Italian pasta and tomatoes

A complete history of Italian food in Australia

There’s no doubt about it – Australians love a good Italian feed.

Pizza, risotto, ravioli, chicken parmigiana, tiramisu – the options are endless when it comes to Italian cuisine, and we welcome it with open arms. Even the pickiest of eaters can’t turn down a big bowl of spaghetti bolognese!

Before Italian food, Australian’s thought of food as fuel. We stuck to the Anglo-Celtic Australian meat and three veg and guzzled dinner down with a gallon of tea. Since Italian cuisine was introduced in Australia, we now have a deep appreciation of foods from all over the world and understand the connection between fresh ingredients and a happy, healthy lifestyle.

But how did we end up with such an abundance of wonderful, delicious Italian food? In this blog, we explore the rich history of Italian culture and cuisine in Australia, from the 1700s to now. Read on!

The First Fleet & the Gold Rush

Italian people have been living (and cooking) in Australia for hundreds of years. Italian immigration to Australia started with the discovery of the country in 1770. There were two men of Italian descent on board Captain Cook’s ship, the Endeavour – James Matra and Antonio Ponto.

There was also an Italian convict who was sent out with the First Fleet named Giuseppe Tuzo.

However, Italian communities didn’t form until the Victorian and West Australian gold rushes in the 1850s. With them, Italian people brought garlic, olive oil, mozzarella, ricotta, parmesan, coffee and wine, among other things.

It is today hard to believe that garlic was once an unknown and highly suspicious food,” Dr Laura Baldassar, author of Italian Australians: Trailblazers for Multiculturalism, said.

“That olive oil was only available from chemists in small glass bottles for medicinal purposes, bread was prized for its ability to be cut in thin square slices, that cheese came in silver paper and melted into slippery blobs when cooked, that pasta was not a familiar dish, that wine was considered a foreign beverage for foreigners and that tea was a far more popular drink than coffee.”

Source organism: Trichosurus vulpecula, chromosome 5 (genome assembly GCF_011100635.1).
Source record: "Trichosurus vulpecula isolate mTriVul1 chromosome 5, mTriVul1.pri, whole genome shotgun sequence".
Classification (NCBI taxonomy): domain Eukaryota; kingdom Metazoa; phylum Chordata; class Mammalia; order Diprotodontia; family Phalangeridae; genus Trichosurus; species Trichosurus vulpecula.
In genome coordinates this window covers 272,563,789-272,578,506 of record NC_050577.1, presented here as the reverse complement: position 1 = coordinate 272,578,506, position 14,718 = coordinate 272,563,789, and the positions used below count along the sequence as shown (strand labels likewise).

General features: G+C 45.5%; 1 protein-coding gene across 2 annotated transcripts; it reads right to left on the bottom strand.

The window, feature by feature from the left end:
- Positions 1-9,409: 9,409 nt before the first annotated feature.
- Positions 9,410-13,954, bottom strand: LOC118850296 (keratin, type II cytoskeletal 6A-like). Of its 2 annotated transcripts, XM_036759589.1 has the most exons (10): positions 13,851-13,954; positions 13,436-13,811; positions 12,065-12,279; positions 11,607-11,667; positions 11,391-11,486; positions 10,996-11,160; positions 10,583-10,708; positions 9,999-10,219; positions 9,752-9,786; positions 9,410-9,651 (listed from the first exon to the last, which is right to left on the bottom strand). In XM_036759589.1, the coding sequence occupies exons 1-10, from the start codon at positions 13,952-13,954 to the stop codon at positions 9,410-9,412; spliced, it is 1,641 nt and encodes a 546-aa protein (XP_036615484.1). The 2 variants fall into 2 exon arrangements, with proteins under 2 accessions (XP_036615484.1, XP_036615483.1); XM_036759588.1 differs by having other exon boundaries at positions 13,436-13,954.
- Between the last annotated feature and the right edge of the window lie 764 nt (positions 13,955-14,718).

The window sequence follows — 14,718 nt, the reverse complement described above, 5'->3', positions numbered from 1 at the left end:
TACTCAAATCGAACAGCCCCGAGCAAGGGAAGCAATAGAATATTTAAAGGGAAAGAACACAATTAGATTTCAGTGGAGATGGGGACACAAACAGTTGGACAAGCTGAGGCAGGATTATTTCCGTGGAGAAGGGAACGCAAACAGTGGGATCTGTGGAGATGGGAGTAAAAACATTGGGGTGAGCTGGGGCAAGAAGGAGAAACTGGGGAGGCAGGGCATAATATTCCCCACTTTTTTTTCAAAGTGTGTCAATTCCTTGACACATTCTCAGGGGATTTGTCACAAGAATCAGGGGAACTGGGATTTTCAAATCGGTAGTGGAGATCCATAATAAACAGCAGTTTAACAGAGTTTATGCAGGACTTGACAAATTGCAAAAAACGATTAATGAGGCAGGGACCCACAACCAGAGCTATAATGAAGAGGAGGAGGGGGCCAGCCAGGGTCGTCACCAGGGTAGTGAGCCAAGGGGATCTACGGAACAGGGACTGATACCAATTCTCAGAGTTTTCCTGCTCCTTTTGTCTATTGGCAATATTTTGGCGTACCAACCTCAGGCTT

Post-war life & urban crops

Following World War I, Australia’s economic condition was better than Italy’s, so lots of people migrated to Australia from Southern Italy.

Italy’s farmers (“contadini”) recreated their traditional self-sufficient lifestyles in Australia and set up backyard farms to grow their own fruits, vegetables and spices, growing thriving crops even in urban settings like Sydney and Melbourne. 

The Italian communities grew apricots, figs, tomatoes, beans, fennel, capsicum, grapes, olives, apples, pears and more, plus cure their own meats like ham and salami. 

Thanks to their close connection to the land and a deep understanding of the soil, the Italian people were able to introduce vegetables that were unknown in Australia beforehand like eggplant, fennel, garlic and zucchini.  

Even now, you can walk through suburban areas of Sydney and Melbourne and find flourishing crops in Italian homes!

Italian restaurants

One of the first Italian restaurants in Australia was Beppi’s – a traditional Italian restaurant which opened in June 1956 and is still open today. 

Beppi’s founder, Beppi Polese, used to forage for mussels in Sydney Harbour when most Australian’s thought mussels were just for bait, but Beppi introduced mussels as a legitimate seafood, changing how we think about seafood in Australia.

Beppi’s introduced Italian cuisine to Sydney. Now, there are Italian restaurants, cafes, stores and delis all over the city, including right here at Dee Why RSL Club. Our Aqua celebrates the heart of Italian culture and serves espressos, cakes, and traditional pasta dinners in a modern and relaxed setting.

Drop in for a traditional Italian feed at Aqua inside Dee Why RSL Club – we have all the delicious pizza and pasta you could ever want!

Italian food has transformed the way we experience food here in Australia 

When the First Fleet arrived in Australia, the British brought over food and spices from home – flour, sugar, salt, tea, beef, and chicken. We thought of food as fuel and we weren’t too adventurous. Luckily, the influence of Italian culture has transformed the way we experience and enjoy food here in Australia!

Nowadays, we love experimenting with food and exploring new flavours from all over the world. Italian recipes and spices created a brand new appreciation of food – can you imagine a world without garlic bread, pizza, and pasta? 


Stomach rumbling? Celebrate Italian food in Australia at Aqua inside Dee Why RSL Club. Grab a slice today! 

Image: Unsplash